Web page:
First off, let me give a super-loud shout-out to Jennifer over at Confessions of a Bookaholic who featured The Book Swarm on her blog today. Jennifer, you rock!
And now…on with the review.
Final Grade: 90/B
Review copy purchased
BLURB: “Don’t worry, Anna. I’ll tell her, okay? Just let me think about the best way to do it.”
“Promise me? Promise you won’t say anything?”
“Don’t worry.” I laughed. “It’s our secret, right?”
According to Anna’s best friend, Frankie, twenty days in Zanzibar Bay is the perfect opportunity to have a summer fling, and if they meet one boy every day, there’s a pretty good chance Anna will find her first summer romance. Anna lightheartedly agrees to the game, but there’s something she hasn’t told Frankie–she’s already had her romance, and it was with Frankie’s older brother, Matt, just before his tragic death one year ago.
REVIEW: TWENTY BOY SUMMER is one of the three main books on Wesley Scroggins’s hit list (What fabulous company: Laurie Halse Anderson’s SPEAK and Kurt Vonnegut’s SLAUGHTERHOUSE FIVE. As a writer, I certainly wouldn’t mind being grouped with those literary powerhouses!). If you want to read what Scroggins wrote, you can read it here. Sarah Ockler herself wrote a wonderful response to his words here.
Anna didn’t expect to fall in love with her best-friend-that’s-a-boy, Matt. She and Matt didn’t mean to keep the secret of their romance from Frankie, Matt’s sister and Anna’s BFF. But Matt died before he could tell his sister about his love for Anna, and Anna didn’t know how to tell Frankie about Matt without breaking Frankie’s heart.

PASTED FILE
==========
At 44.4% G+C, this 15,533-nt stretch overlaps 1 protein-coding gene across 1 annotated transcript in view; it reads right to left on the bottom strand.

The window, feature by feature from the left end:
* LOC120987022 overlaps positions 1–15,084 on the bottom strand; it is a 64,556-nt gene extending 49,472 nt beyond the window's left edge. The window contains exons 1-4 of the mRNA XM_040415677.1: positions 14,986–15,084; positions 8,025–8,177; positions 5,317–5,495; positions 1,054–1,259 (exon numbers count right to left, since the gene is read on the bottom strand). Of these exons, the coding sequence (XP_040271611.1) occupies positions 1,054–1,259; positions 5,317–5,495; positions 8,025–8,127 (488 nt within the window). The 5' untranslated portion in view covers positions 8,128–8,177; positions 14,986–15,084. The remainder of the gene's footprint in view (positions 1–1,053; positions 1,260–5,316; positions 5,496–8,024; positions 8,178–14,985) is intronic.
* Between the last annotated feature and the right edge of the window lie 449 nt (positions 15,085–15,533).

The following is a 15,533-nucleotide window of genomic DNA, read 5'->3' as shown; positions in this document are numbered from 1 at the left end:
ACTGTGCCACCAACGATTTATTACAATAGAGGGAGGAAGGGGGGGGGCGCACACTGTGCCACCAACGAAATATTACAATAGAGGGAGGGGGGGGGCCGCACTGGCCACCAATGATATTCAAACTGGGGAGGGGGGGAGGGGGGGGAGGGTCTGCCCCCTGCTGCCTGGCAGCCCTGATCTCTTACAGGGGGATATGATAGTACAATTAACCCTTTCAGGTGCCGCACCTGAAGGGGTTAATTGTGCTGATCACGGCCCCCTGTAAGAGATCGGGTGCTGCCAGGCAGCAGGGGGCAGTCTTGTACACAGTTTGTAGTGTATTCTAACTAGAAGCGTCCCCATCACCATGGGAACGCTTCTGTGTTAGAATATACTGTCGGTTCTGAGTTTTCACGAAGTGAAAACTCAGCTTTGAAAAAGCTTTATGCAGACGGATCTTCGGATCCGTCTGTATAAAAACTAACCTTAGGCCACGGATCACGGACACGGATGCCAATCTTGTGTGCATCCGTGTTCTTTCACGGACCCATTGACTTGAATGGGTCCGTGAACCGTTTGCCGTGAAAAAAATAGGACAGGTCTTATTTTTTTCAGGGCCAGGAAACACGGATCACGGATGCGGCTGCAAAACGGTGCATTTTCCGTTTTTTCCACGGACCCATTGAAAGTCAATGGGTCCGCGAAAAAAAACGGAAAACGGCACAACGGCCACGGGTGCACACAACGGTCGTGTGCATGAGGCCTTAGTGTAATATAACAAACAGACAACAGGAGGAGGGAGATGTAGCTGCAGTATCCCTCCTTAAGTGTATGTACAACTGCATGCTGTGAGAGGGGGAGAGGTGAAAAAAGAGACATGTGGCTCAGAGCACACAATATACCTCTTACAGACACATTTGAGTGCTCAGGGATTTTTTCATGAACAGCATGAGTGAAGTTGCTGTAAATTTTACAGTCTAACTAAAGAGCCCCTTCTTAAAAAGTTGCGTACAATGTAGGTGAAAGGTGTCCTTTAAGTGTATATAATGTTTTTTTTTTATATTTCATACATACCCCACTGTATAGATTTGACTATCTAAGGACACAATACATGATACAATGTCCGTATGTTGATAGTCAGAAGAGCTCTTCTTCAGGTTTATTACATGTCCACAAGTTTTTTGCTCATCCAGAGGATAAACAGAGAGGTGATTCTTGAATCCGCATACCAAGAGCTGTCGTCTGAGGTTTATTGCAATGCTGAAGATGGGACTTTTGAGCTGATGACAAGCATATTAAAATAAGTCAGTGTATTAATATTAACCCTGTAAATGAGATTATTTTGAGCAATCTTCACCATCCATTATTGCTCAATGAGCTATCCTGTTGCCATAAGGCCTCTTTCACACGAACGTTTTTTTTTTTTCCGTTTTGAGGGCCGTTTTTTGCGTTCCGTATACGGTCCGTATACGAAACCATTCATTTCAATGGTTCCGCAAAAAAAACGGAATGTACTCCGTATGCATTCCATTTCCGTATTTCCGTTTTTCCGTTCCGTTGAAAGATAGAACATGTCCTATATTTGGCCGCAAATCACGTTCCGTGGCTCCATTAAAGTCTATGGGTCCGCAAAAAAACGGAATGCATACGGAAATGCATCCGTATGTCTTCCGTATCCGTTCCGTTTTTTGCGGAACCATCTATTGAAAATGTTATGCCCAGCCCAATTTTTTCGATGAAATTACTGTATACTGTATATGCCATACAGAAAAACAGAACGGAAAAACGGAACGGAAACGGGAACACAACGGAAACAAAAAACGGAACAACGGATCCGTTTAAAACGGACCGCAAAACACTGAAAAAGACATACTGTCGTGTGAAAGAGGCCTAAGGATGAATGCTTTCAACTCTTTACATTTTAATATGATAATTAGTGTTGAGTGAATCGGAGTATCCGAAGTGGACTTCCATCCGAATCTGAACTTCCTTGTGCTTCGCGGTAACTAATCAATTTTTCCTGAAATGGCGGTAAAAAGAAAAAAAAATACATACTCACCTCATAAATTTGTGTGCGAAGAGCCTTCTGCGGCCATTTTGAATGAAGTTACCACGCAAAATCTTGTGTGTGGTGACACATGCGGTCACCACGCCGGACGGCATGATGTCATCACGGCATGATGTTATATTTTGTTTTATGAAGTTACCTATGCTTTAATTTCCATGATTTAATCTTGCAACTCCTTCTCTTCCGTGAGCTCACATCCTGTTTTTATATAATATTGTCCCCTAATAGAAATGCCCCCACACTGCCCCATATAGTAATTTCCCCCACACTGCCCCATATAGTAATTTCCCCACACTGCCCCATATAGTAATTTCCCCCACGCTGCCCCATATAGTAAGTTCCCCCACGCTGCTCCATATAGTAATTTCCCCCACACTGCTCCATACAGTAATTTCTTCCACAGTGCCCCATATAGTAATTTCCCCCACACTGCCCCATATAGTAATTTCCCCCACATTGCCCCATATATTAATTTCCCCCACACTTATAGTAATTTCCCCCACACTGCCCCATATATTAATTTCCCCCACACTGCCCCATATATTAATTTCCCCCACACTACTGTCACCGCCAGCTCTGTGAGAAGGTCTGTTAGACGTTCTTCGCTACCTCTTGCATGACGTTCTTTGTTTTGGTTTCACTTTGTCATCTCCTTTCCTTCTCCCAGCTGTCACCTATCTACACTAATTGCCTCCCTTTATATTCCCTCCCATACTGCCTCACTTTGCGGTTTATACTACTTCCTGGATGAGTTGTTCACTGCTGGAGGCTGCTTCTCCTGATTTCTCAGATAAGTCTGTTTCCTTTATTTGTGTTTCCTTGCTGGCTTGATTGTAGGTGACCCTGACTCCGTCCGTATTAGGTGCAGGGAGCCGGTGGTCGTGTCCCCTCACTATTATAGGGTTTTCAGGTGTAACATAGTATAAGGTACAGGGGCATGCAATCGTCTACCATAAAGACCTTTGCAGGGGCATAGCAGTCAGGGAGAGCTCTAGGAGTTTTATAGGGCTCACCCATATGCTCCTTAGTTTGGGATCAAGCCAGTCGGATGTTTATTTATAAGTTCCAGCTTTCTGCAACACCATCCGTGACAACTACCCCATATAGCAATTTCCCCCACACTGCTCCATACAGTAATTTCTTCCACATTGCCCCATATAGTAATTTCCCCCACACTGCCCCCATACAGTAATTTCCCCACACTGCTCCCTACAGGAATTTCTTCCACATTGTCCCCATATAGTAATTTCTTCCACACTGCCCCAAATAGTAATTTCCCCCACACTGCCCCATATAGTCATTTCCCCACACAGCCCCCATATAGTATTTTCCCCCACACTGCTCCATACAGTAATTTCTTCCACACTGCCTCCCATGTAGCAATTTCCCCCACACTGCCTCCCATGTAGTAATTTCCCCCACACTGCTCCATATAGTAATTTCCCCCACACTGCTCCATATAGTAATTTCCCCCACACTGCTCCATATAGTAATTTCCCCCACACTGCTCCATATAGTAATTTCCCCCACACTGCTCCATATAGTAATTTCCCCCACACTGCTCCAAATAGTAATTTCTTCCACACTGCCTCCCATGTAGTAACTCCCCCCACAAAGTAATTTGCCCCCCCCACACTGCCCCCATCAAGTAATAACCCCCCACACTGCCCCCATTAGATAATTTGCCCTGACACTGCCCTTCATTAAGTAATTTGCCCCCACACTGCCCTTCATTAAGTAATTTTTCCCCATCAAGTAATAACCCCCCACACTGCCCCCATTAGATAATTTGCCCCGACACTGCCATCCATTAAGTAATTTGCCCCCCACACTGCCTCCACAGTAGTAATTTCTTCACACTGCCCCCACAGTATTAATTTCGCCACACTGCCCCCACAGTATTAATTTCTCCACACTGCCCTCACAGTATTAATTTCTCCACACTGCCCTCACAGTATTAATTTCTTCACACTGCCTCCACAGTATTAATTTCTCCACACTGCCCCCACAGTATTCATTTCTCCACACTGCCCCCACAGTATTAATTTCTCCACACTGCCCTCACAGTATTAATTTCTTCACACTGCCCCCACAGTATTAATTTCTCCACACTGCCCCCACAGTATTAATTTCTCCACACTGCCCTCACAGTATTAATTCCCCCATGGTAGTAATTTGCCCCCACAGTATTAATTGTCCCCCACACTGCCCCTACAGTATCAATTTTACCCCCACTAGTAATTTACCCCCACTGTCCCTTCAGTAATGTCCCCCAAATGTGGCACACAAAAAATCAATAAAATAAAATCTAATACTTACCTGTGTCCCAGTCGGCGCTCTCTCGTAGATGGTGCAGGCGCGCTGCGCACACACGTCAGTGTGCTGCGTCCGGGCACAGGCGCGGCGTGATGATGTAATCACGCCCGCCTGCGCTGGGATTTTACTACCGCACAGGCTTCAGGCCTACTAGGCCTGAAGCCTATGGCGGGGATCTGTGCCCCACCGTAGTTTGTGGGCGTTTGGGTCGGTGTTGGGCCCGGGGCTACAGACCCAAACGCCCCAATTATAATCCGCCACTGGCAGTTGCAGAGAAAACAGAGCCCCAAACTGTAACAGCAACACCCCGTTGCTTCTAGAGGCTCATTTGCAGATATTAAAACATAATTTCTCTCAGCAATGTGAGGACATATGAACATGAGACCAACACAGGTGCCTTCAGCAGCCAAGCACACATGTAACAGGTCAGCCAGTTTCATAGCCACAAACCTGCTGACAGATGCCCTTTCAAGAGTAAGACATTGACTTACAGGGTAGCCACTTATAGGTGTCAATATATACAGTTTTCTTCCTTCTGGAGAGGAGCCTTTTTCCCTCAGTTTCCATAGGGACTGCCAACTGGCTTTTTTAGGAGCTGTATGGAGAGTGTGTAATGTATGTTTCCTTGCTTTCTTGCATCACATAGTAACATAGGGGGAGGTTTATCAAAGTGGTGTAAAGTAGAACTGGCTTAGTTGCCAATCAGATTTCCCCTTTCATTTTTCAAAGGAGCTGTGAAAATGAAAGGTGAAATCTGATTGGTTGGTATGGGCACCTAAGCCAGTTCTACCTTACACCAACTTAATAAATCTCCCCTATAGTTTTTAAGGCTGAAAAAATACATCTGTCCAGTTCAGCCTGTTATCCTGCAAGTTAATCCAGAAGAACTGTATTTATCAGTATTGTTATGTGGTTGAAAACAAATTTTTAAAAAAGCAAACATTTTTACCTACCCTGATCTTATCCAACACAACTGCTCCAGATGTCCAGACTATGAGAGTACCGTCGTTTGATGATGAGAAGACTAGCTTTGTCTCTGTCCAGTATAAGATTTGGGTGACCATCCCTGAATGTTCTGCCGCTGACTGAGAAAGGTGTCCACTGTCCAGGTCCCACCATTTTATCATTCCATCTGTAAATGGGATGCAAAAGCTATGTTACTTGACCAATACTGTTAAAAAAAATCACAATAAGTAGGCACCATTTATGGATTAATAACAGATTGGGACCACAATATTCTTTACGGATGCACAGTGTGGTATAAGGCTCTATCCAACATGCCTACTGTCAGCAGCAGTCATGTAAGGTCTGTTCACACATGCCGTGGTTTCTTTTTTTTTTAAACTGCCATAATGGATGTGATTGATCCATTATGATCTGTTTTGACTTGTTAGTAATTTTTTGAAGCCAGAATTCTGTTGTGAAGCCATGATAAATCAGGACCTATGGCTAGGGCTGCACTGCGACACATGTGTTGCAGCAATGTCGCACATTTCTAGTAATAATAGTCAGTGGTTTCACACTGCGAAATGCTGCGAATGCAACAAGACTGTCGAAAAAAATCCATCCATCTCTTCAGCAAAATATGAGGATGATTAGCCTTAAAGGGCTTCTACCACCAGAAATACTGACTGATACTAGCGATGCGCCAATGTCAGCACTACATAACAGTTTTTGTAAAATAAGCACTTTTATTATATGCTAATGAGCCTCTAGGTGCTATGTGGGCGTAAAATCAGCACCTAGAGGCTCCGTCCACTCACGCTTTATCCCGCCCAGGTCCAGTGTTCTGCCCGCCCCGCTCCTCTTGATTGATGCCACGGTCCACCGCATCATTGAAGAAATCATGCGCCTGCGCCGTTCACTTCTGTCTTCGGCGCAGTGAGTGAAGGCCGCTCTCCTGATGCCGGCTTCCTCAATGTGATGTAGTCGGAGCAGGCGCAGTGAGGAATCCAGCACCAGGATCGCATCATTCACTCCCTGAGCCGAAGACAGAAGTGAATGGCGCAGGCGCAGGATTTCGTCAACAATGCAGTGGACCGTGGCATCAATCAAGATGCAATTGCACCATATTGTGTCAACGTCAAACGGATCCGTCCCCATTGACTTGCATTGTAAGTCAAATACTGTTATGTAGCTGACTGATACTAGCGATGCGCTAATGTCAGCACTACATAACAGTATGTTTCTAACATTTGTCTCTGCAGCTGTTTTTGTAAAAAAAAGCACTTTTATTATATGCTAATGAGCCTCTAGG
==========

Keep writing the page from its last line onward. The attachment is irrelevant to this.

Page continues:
So Anna travels to California with Frankie and her family, hoping the time at the beach will help ease the pain. Frankie’s plan is for both of them to meet twenty boys over their stay. But, after the first four guys (or three, if you count the two guys who smiled at them their first day as just one), Anna meets Sam. Sam who makes her feel all tingly and makes her sad thoughts float away. Their romance is sweet, and Sam is exactly what she needs to let go of her first love and move on with her life.
However, there are still dark clouds on the horizon–Anna still hasn’t told Frankie about Matt, despite it being a year later. And I never quite understood why. Sure, Matt said he wanted to be the one to tell Frankie but Matt died. Sometimes, there’s just not a “perfect” time to give people difficult news. You’ve just got to do it. This goes to Anna’s personality, I guess. She’s not really the go-getter type. So, all the way through the book, I was on tenterhooks waiting for that big confrontation I knew was going to happen–I figured either Anna would blurt it out or Frankie would find out somehow. (No, I’m not telling! Read the book!)
Despite my wanting to shake Anna and tell her to tell Frankie already, I really liked this book. Throughout it, you could practically taste everyone’s pain of losing a loved one, a brother, and a child. Ockler’s words truly reflect the family’s grief in a realistic way. I even cried, just a little. A beautiful story of love and loss, TWENTY BOY SUMMER washes away the pain with the sigh of the ocean.
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